- Title: Japanese whistler blows the audience away at a competition in California
- Date: 27th August 2019
- Summary: CLOSE-UP OF BANNER ABOVE STAGE READING: "THE MASTERS OF MUSICAL WHISTLING INTERNATIONAL FESTIVAL AND COMPETITION" / VARIOUS OF WHISTLER SAI CHANDURI PERFORMING DURING COMPETITION AUDIENCE WATCHING
- Embargoed: 10th September 2019 20:15
- Keywords: Whistling California contest competition
- Location: PASADENA, CALIFORNIA, UNITED STATES
- City: PASADENA, CALIFORNIA, UNITED STATES
- Country: USA
- Topics: Arts / Culture / Entertainment
- Reuters ID: LVA005ATZVWBD
- Aspect Ratio: 16:9
- Story Text: "You know how to whistle, don't you Steve? You just put your lips together, and blow." Hollywood screen icon Lauren Bacall made it sound so easy, when she gave advice to Humphrey Bogart in 'To Have And Have Not.
But for whistlers competing in California, there's a lot more involved if they want to go home with a trophy.
The Masters of Musical Whistling International Festival and Competition, which took place in the Los Angeles suburb of Pasadena last weekend, brings together whistlers from all over the world, all battling it out to be crowned the next world champion.
"Here we have over 60 whistlers from 11 countries, from all over the world. We are talking from Japan, from Spain, from Italy, we have people coming from all over. It is very exciting to see just so many people that are coming together to be a part of the community," said Carole Anne Kaufman, a former world champion whistler and the founder and organizer of the Masters of Musical Whistling Festival and Competition.
"What makes a good whistler is the same thing that makes an excellent instrumentalist. So, we are looking for the people that sound beautiful, they are in tune, they know how to perform, to connect with the audience. Whatever you would expect from your favorite opera star, whatever you would expect from a professional saxophone player who can do something that moves you, that is how we are judging you, that's what makes a world champion," she added.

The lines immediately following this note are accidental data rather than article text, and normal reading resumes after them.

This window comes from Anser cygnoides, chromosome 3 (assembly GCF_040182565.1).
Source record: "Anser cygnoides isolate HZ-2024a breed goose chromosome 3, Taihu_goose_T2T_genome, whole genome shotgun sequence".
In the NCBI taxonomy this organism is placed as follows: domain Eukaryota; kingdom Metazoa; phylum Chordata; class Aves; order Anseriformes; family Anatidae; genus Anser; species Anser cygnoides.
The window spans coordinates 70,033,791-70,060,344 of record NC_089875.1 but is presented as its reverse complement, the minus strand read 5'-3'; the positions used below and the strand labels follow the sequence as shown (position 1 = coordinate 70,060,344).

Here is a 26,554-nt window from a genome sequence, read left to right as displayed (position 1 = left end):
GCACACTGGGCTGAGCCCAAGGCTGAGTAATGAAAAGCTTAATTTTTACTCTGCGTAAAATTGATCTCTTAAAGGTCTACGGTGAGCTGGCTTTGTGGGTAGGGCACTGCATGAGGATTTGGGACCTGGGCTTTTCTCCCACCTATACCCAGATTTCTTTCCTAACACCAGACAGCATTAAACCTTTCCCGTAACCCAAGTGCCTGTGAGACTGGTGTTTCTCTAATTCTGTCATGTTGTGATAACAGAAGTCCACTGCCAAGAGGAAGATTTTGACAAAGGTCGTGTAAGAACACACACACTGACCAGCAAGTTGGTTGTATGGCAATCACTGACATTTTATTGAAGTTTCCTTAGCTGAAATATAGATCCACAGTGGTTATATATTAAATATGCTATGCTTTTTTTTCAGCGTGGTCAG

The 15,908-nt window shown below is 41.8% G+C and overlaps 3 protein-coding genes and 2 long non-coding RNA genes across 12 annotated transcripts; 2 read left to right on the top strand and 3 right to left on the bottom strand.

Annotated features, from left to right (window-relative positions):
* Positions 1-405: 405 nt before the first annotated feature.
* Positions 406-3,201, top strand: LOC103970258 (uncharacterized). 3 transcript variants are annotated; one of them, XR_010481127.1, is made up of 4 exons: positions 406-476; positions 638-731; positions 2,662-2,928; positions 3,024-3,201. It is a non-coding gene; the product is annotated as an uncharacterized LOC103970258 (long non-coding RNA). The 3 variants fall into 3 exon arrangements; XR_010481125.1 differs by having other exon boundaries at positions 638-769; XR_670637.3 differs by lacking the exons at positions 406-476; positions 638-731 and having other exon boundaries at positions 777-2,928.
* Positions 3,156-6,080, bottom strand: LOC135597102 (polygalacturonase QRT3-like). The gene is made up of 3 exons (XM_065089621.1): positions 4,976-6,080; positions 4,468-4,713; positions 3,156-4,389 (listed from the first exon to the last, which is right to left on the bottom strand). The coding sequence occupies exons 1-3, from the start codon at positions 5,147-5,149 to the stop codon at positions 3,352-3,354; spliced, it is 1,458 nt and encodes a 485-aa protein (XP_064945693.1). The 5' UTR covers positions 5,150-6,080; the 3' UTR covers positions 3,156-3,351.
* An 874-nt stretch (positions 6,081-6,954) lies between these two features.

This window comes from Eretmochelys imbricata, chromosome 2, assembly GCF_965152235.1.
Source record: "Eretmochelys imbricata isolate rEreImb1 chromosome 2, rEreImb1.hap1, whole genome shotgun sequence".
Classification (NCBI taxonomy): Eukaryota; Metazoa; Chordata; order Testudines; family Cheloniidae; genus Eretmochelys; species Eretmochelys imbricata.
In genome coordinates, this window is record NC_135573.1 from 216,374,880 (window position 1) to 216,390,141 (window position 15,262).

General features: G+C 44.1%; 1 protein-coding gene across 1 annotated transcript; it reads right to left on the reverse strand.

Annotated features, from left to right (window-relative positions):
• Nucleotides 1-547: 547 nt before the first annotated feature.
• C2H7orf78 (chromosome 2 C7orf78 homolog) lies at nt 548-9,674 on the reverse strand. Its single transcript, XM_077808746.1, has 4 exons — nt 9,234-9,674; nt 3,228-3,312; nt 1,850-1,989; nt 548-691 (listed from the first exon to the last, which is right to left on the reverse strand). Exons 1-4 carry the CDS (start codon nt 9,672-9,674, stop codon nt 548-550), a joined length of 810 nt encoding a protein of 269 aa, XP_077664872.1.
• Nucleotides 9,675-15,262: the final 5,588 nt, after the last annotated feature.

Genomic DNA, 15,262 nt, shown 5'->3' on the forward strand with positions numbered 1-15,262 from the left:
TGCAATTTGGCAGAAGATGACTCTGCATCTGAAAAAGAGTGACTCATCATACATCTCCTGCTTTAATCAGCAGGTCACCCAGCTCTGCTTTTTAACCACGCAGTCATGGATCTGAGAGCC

This year, it was 36-year-old Japanese whistler Akiko Shibata, who performed a whistling medley with a music box and a puppet, and captivated the audience and judges to take home the world title.
"I started whistling when I was three years old so I don't remember learning how to whistle. When I found out about whistling competitions, they really motivated me to learn. I first competed 10 years ago and I started to practice classical and popular song," recalled Shibata about how her journey to the world title began.
Whistler Sai Chanduri, who lives in North Carolina, performed a whistling version of a Justin Bieber song he had heard emanating from his daughter's bedroom. He said he likes whistling because it is universal.
"It (whistling) has vocal music but no language barrier so it is for the world. That is what it shows today, many whistlers from the world are singing and we are all enjoying it," said Chanduri.
Emily Kehmeier, a 26-year-old whistler from Oakland, California, said she joined the competition because of the unique whistling community.
"In normal life a lot of people are kind of like it is kind of annoying that you whistle all the time but here everyone is very appreciative and it is such a weird niche community that it's cool to have found it," she said.
The next stop on the international whistling circuit will see whistlers competing in Japan at the World Whistlers Convention (WCC) in April 2020 where the next world champion will be crowned.
(Production: Omar Younis, Krystian Orlinski)
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